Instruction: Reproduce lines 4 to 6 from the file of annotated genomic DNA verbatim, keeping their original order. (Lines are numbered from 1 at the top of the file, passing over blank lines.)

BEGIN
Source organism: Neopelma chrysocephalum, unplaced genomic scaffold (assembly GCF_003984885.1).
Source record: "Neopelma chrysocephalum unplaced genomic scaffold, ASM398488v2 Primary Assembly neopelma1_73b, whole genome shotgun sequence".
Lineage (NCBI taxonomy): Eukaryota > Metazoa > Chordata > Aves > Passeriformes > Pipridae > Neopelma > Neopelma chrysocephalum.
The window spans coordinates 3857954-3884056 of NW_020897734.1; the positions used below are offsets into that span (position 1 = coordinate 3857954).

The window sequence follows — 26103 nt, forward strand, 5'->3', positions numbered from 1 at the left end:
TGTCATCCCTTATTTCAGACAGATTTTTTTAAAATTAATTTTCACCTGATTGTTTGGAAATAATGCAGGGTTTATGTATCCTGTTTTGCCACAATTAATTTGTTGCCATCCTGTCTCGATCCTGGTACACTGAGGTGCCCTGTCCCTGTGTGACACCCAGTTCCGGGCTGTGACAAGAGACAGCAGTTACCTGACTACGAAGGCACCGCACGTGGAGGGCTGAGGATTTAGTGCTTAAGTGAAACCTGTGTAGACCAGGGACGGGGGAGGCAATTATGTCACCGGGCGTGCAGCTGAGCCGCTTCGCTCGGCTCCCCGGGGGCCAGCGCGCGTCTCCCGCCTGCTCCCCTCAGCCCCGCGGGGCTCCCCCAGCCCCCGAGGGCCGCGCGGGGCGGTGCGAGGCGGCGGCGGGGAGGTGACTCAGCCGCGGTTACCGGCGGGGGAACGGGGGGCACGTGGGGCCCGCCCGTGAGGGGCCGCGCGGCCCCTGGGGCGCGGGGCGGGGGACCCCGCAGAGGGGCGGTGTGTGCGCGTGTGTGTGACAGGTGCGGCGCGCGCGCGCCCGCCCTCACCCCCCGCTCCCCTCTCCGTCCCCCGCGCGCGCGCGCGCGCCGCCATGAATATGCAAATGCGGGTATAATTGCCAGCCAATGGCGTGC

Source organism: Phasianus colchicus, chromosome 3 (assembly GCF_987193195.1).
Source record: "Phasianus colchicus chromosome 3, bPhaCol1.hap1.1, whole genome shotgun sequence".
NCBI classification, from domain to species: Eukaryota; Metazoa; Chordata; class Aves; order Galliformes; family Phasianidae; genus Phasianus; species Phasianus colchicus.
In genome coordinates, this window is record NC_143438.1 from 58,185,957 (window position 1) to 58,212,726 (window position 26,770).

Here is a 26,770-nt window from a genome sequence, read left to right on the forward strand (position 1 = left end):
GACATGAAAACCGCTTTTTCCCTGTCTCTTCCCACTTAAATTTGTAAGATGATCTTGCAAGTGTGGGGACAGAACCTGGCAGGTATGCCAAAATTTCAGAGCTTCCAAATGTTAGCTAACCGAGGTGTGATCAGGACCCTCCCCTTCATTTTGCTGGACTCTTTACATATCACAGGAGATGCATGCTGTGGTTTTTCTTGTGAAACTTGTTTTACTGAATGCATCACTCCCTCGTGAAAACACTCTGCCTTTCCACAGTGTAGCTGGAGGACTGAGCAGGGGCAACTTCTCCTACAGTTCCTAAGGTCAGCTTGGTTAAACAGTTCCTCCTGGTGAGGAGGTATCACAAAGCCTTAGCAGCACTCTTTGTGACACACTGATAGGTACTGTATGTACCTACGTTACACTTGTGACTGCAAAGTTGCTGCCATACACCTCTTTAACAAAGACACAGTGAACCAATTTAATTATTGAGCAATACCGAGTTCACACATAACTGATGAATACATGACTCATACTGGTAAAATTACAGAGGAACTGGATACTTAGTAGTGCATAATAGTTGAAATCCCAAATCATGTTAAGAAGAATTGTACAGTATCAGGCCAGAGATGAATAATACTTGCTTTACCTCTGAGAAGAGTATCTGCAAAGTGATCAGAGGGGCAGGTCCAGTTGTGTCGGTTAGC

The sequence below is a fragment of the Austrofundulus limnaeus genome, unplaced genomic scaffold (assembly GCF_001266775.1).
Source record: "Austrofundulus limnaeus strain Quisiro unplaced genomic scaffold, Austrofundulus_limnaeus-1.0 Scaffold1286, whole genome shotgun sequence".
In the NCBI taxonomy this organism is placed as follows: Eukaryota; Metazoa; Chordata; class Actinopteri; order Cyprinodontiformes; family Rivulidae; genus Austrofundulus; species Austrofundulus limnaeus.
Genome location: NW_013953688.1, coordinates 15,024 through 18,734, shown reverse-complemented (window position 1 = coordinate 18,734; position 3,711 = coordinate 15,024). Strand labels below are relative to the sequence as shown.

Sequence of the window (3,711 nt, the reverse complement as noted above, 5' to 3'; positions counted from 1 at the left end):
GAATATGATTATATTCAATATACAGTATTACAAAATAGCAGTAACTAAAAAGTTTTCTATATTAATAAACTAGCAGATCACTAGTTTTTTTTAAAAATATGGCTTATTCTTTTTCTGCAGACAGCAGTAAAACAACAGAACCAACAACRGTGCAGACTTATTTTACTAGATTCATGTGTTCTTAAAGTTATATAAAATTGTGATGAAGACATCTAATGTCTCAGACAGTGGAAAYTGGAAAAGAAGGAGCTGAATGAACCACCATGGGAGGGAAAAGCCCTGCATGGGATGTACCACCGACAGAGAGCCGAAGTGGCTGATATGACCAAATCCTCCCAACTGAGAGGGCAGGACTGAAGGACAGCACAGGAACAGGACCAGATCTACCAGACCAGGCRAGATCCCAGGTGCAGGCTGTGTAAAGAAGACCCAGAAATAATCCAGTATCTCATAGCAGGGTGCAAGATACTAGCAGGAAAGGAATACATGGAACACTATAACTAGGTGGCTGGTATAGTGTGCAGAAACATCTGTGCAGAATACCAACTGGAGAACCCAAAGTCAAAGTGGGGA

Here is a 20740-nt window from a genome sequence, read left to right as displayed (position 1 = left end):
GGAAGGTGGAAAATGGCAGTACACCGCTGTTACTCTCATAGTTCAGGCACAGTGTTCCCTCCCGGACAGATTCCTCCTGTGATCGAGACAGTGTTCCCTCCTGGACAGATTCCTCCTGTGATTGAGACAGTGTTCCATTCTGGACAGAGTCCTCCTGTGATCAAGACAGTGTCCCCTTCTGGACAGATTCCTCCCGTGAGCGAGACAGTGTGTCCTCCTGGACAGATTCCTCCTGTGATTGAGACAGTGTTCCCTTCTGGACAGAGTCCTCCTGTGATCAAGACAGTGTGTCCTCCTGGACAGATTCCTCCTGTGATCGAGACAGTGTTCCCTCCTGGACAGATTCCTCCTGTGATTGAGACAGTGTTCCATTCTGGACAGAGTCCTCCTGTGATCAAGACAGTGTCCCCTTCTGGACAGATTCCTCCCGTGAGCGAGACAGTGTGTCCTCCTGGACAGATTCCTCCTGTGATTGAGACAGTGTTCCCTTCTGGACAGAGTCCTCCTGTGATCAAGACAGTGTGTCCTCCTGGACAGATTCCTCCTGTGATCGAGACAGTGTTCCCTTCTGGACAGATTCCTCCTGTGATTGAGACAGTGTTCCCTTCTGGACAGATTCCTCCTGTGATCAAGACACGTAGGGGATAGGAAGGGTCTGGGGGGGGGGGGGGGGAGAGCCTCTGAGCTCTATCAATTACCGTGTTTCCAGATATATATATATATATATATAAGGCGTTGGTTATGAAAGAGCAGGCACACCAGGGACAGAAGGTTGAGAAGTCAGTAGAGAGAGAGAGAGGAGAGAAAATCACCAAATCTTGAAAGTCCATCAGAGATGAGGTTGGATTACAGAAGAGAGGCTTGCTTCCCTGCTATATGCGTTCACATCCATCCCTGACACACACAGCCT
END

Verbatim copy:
The window spans coordinates 3857954-3884056 of NW_020897734.1; the positions used below are offsets into that span (position 1 = coordinate 3857954).

The window sequence follows — 26103 nt, forward strand, 5'->3', positions numbered from 1 at the left end:
TGTCATCCCTTATTTCAGACAGATTTTTTTAAAATTAATTTTCACCTGATTGTTTGGAAATAATGCAGGGTTTATGTATCCTGTTTTGCCACAATTAATTTGTTGCCATCCTGTCTCGATCCTGGTACACTGAGGTGCCCTGTCCCTGTGTGACACCCAGTTCCGGGCTGTGACAAGAGACAGCAGTTACCTGACTACGAAGGCACCGCACGTGGAGGGCTGAGGATTTAGTGCTTAAGTGAAACCTGTGTAGACCAGGGACGGGGGAGGCAATTATGTCACCGGGCGTGCAGCTGAGCCGCTTCGCTCGGCTCCCCGGGGGCCAGCGCGCGTCTCCCGCCTGCTCCCCTCAGCCCCGCGGGGCTCCCCCAGCCCCCGAGGGCCGCGCGGGGCGGTGCGAGGCGGCGGCGGGGAGGTGACTCAGCCGCGGTTACCGGCGGGGGAACGGGGGGCACGTGGGGCCCGCCCGTGAGGGGCCGCGCGGCCCCTGGGGCGCGGGGCGGGGGACCCCGCAGAGGGGCGGTGTGTGCGCGTGTGTGTGACAGGTGCGGCGCGCGCGCGCCCGCCCTCACCCCCCGCTCCCCTCTCCGTCCCCCGCGCGCGCGCGCGCGCCGCCATGAATATGCAAATGCGGGTATAATTGCCAGCCAATGGCGTGC